As the second quarter begins, investors are clearly on edge about the future prospects of the stock market. After a strong first-quarter advance, investors remember the April swoon that followed a similar rise in 2012 and led to a further decline in May and June that nearly wiped out the year's gains. Yet even in the face of slower growth in the manufacturing sector, demonstrated by the latest Institute for Supply Management data, stocks have been fairly resolute today, and favorable construction spending helped limit the losses in the Dow Jones Industrials (^DJI 1.76%) to 32 points as of 10:45 a.m. EDT. Broader markets were down a bit more, with the S&P 500 (^GSPC 2.47%) falling off its record and losing about 0.5%.
Within the Dow, Intel (INTC 2.46%) helped contribute to the market's overall losses by falling 1.8%. Analyst firm JMP Securities downgraded the stock, questioning whether it will be able to use its Haswell chip architecture to drive future growth. Despite the ongoing challenges that the semiconductor pioneer has faced in trying to catch up with more mobile-savvy chip-makers, Intel has one key advantage that Fool contributor Evan Niu recently discussed: its brand recognition. If Intel does succeed in releasing more mobile-friendly products, then it will benefit from consumers who already know the Intel name.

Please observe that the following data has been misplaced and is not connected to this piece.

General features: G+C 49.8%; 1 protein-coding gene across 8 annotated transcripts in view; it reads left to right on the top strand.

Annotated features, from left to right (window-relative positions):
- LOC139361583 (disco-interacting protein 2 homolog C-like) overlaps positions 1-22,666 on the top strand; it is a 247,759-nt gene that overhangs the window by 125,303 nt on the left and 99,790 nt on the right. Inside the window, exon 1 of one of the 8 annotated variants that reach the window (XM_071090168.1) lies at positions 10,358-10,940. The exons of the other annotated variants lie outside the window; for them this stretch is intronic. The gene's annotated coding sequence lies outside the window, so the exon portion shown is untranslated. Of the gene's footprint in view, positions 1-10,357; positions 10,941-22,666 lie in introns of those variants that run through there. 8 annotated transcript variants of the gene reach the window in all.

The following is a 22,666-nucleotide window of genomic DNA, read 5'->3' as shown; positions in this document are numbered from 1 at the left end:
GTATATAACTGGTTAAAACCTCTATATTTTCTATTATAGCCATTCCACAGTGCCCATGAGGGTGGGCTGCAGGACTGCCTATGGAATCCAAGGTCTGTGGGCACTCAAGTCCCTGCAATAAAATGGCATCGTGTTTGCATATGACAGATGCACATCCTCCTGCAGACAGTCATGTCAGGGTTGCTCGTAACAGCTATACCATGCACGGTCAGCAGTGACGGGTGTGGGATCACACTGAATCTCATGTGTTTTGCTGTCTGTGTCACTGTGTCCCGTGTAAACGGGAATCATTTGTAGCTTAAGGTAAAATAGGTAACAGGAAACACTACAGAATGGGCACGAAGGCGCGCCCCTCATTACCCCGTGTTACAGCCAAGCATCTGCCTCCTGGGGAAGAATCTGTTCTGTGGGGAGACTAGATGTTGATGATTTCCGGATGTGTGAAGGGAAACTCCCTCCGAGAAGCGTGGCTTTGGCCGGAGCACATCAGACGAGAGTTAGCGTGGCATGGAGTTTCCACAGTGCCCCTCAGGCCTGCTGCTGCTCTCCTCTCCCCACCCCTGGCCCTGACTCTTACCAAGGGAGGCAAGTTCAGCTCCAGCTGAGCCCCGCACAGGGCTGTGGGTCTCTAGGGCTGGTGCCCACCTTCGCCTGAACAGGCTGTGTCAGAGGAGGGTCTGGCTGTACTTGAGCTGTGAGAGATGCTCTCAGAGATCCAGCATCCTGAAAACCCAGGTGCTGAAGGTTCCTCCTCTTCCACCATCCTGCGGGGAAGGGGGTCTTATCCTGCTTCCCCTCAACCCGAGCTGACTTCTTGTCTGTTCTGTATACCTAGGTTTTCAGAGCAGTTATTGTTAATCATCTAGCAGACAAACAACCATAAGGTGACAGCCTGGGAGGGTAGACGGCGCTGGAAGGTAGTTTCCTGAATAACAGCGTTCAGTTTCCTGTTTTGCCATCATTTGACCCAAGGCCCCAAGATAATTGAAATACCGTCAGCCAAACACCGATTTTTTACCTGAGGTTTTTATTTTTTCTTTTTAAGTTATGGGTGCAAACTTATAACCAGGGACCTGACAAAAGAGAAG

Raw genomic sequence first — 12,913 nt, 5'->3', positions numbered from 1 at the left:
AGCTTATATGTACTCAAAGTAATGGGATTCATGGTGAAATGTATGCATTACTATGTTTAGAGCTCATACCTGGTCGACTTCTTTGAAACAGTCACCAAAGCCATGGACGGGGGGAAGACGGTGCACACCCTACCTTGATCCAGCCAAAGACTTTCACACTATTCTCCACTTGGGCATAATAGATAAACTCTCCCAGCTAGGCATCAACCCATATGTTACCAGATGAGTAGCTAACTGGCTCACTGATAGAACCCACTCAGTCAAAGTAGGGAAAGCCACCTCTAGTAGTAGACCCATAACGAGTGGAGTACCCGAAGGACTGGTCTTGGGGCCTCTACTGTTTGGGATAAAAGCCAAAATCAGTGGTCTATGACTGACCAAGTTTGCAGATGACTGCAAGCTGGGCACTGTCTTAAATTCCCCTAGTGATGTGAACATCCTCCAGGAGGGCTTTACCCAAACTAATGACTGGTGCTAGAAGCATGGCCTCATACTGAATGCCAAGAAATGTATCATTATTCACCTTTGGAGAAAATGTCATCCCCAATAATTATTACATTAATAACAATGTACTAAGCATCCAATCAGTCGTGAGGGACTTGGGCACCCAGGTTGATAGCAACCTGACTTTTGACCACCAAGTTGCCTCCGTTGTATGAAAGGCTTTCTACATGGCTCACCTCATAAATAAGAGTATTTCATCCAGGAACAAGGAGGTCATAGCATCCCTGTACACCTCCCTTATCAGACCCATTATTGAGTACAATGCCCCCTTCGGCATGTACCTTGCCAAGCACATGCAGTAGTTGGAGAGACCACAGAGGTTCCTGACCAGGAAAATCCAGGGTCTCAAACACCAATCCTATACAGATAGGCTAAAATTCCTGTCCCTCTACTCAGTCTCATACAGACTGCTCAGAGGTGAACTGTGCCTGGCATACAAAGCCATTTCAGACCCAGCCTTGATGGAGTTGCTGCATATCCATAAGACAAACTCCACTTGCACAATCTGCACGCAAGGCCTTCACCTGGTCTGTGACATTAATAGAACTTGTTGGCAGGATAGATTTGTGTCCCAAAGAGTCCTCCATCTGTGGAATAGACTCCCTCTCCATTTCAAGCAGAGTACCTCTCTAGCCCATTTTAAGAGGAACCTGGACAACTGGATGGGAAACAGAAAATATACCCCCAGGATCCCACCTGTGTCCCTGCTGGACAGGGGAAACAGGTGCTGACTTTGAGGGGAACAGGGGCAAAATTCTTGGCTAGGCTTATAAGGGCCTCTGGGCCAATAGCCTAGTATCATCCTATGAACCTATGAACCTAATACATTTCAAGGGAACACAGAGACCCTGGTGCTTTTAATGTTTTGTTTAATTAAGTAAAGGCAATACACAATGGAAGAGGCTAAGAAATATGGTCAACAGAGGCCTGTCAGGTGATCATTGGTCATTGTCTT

But Wal-Mart (WMT 1.97%) has managed to rise 1.1% on news that it will roll back gasoline prices in an attempt to bolster flagging sales. Meanwhile, the company says it will spend $80 million on remodeling its Chinese stores as part of its overall strategy to grow in the emerging-market giant. If the U.S. won't provide the growth opportunities Wal-Mart needs, then it's smart to look to international expansion as a way to keep the bottom line moving higher.
Outside the Dow, Tesla Motors (TSLA 7.33%) is the big winner, soaring 19% after the company gave first-quarter earnings guidance that predicted its first-ever profit. With the electric-car maker having drawn huge amounts of attention with the release of its Model S, Tesla now plans to stick with high-margin versions of the vehicle based on demand from customers for its top-of-the-line models.